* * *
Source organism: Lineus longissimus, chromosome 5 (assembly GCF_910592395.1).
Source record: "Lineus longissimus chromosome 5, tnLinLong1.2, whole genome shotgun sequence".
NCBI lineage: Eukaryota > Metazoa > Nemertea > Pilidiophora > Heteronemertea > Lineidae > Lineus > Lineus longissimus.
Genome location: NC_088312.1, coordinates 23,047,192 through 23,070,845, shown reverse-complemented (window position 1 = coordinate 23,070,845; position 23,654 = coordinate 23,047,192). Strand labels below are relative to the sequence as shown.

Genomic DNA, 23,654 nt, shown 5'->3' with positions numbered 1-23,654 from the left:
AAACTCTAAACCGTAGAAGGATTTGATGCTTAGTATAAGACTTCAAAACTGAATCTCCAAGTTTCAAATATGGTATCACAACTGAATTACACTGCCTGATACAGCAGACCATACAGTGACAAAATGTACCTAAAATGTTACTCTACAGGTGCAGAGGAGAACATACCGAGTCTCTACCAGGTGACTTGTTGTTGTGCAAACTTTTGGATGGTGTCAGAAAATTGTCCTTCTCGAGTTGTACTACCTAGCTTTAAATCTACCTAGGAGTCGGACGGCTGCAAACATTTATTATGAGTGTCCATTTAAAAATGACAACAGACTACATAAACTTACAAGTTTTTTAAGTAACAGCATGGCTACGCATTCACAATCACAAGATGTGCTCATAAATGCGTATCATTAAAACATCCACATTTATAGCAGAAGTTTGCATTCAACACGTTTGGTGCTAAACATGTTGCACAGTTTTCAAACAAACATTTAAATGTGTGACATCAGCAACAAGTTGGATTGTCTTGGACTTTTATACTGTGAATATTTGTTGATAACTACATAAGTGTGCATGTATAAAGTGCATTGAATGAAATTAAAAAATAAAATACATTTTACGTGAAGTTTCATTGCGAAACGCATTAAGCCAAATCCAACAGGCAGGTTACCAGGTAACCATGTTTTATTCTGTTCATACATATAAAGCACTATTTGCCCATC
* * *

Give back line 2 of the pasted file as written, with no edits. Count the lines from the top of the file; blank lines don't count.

Source record: "Lineus longissimus chromosome 5, tnLinLong1.2, whole genome shotgun sequence".